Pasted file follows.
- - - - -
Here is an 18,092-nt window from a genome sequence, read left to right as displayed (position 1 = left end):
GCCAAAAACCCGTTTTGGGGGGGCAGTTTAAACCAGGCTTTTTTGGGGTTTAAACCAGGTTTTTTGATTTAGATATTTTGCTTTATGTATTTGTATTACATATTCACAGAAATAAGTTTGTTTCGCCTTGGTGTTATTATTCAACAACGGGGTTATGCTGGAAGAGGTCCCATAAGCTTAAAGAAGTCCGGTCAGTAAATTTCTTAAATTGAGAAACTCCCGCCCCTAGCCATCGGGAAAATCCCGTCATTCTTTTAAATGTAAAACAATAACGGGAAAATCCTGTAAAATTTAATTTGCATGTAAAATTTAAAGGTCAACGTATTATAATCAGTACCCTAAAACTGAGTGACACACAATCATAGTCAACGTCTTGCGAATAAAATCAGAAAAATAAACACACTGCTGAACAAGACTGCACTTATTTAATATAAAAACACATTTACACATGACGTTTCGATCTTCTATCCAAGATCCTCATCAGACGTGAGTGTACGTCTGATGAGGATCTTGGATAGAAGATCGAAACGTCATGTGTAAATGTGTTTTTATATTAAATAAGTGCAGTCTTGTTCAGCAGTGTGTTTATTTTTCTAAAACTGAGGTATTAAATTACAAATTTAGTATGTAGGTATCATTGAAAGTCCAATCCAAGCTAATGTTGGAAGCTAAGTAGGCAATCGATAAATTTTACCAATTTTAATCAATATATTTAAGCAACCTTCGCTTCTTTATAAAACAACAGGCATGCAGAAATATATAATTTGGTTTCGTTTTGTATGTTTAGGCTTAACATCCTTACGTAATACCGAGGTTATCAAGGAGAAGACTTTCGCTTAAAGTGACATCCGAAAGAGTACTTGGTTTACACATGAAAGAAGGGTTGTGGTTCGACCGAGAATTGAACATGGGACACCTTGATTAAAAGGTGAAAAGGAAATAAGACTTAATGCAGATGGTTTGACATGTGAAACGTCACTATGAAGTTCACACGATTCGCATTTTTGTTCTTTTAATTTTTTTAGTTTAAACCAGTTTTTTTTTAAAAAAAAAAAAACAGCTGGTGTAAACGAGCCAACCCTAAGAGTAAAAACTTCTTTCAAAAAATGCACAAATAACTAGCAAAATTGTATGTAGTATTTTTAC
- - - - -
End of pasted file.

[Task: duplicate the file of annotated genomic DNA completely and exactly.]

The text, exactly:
Here is an 18,092-nt window from a genome sequence, read left to right as displayed (position 1 = left end):
GCCAAAAACCCGTTTTGGGGGGGCAGTTTAAACCAGGCTTTTTTGGGGTTTAAACCAGGTTTTTTGATTTAGATATTTTGCTTTATGTATTTGTATTACATATTCACAGAAATAAGTTTGTTTCGCCTTGGTGTTATTATTCAACAACGGGGTTATGCTGGAAGAGGTCCCATAAGCTTAAAGAAGTCCGGTCAGTAAATTTCTTAAATTGAGAAACTCCCGCCCCTAGCCATCGGGAAAATCCCGTCATTCTTTTAAATGTAAAACAATAACGGGAAAATCCTGTAAAATTTAATTTGCATGTAAAATTTAAAGGTCAACGTATTATAATCAGTACCCTAAAACTGAGTGACACACAATCATAGTCAACGTCTTGCGAATAAAATCAGAAAAATAAACACACTGCTGAACAAGACTGCACTTATTTAATATAAAAACACATTTACACATGACGTTTCGATCTTCTATCCAAGATCCTCATCAGACGTGAGTGTACGTCTGATGAGGATCTTGGATAGAAGATCGAAACGTCATGTGTAAATGTGTTTTTATATTAAATAAGTGCAGTCTTGTTCAGCAGTGTGTTTATTTTTCTAAAACTGAGGTATTAAATTACAAATTTAGTATGTAGGTATCATTGAAAGTCCAATCCAAGCTAATGTTGGAAGCTAAGTAGGCAATCGATAAATTTTACCAATTTTAATCAATATATTTAAGCAACCTTCGCTTCTTTATAAAACAACAGGCATGCAGAAATATATAATTTGGTTTCGTTTTGTATGTTTAGGCTTAACATCCTTACGTAATACCGAGGTTATCAAGGAGAAGACTTTCGCTTAAAGTGACATCCGAAAGAGTACTTGGTTTACACATGAAAGAAGGGTTGTGGTTCGACCGAGAATTGAACATGGGACACCTTGATTAAAAGGTGAAAAGGAAATAAGACTTAATGCAGATGGTTTGACATGTGAAACGTCACTATGAAGTTCACACGATTCGCATTTTTGTTCTTTTAATTTTTTTAGTTTAAACCAGTTTTTTTTTAAAAAAAAAAAAACAGCTGGTGTAAACGAGCCAACCCTAAGAGTAAAAACTTCTTTCAAAAAATGCACAAATAACTAGCAAAATTGTATGTAGTATTTTTAC